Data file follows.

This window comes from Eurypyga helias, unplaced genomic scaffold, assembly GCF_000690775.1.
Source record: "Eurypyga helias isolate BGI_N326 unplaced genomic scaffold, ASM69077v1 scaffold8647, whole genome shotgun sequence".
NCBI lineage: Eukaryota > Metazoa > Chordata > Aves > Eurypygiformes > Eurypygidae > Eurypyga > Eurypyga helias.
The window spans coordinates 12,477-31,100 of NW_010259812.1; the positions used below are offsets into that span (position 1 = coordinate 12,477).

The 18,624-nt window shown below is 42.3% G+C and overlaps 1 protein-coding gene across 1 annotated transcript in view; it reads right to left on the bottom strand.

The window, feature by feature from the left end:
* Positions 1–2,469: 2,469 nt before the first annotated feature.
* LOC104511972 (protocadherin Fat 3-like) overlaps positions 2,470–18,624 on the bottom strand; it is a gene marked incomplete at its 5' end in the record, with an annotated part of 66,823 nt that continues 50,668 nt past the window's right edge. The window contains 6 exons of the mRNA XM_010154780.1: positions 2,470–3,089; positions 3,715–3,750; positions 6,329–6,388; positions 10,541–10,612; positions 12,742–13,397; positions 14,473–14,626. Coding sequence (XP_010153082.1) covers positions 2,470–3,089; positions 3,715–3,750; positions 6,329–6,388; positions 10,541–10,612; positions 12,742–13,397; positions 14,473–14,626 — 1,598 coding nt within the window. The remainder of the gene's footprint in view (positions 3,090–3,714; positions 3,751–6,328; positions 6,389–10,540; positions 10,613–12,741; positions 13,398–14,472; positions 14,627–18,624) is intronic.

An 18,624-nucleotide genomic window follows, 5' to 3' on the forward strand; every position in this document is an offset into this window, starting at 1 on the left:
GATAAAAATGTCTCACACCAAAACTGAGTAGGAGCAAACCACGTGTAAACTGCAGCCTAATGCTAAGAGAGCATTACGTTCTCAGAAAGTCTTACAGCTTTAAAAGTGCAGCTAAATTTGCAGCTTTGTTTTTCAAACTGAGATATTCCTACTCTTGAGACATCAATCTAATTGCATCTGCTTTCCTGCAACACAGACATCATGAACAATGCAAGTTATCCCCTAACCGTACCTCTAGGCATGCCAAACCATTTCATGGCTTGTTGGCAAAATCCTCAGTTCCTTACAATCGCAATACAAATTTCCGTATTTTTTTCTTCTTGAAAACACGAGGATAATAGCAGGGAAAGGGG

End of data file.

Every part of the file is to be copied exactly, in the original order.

This window comes from Eurypyga helias, unplaced genomic scaffold, assembly GCF_000690775.1.
Source record: "Eurypyga helias isolate BGI_N326 unplaced genomic scaffold, ASM69077v1 scaffold8647, whole genome shotgun sequence".
NCBI lineage: Eukaryota > Metazoa > Chordata > Aves > Eurypygiformes > Eurypygidae > Eurypyga > Eurypyga helias.
The window spans coordinates 12,477-31,100 of NW_010259812.1; the positions used below are offsets into that span (position 1 = coordinate 12,477).

The 18,624-nt window shown below is 42.3% G+C and overlaps 1 protein-coding gene across 1 annotated transcript in view; it reads right to left on the bottom strand.

The window, feature by feature from the left end:
* Positions 1–2,469: 2,469 nt before the first annotated feature.
* LOC104511972 (protocadherin Fat 3-like) overlaps positions 2,470–18,624 on the bottom strand; it is a gene marked incomplete at its 5' end in the record, with an annotated part of 66,823 nt that continues 50,668 nt past the window's right edge. The window contains 6 exons of the mRNA XM_010154780.1: positions 2,470–3,089; positions 3,715–3,750; positions 6,329–6,388; positions 10,541–10,612; positions 12,742–13,397; positions 14,473–14,626. Coding sequence (XP_010153082.1) covers positions 2,470–3,089; positions 3,715–3,750; positions 6,329–6,388; positions 10,541–10,612; positions 12,742–13,397; positions 14,473–14,626 — 1,598 coding nt within the window. The remainder of the gene's footprint in view (positions 3,090–3,714; positions 3,751–6,328; positions 6,389–10,540; positions 10,613–12,741; positions 13,398–14,472; positions 14,627–18,624) is intronic.

An 18,624-nucleotide genomic window follows, 5' to 3' on the forward strand; every position in this document is an offset into this window, starting at 1 on the left:
GATAAAAATGTCTCACACCAAAACTGAGTAGGAGCAAACCACGTGTAAACTGCAGCCTAATGCTAAGAGAGCATTACGTTCTCAGAAAGTCTTACAGCTTTAAAAGTGCAGCTAAATTTGCAGCTTTGTTTTTCAAACTGAGATATTCCTACTCTTGAGACATCAATCTAATTGCATCTGCTTTCCTGCAACACAGACATCATGAACAATGCAAGTTATCCCCTAACCGTACCTCTAGGCATGCCAAACCATTTCATGGCTTGTTGGCAAAATCCTCAGTTCCTTACAATCGCAATACAAATTTCCGTATTTTTTTCTTCTTGAAAACACGAGGATAATAGCAGGGAAAGGGG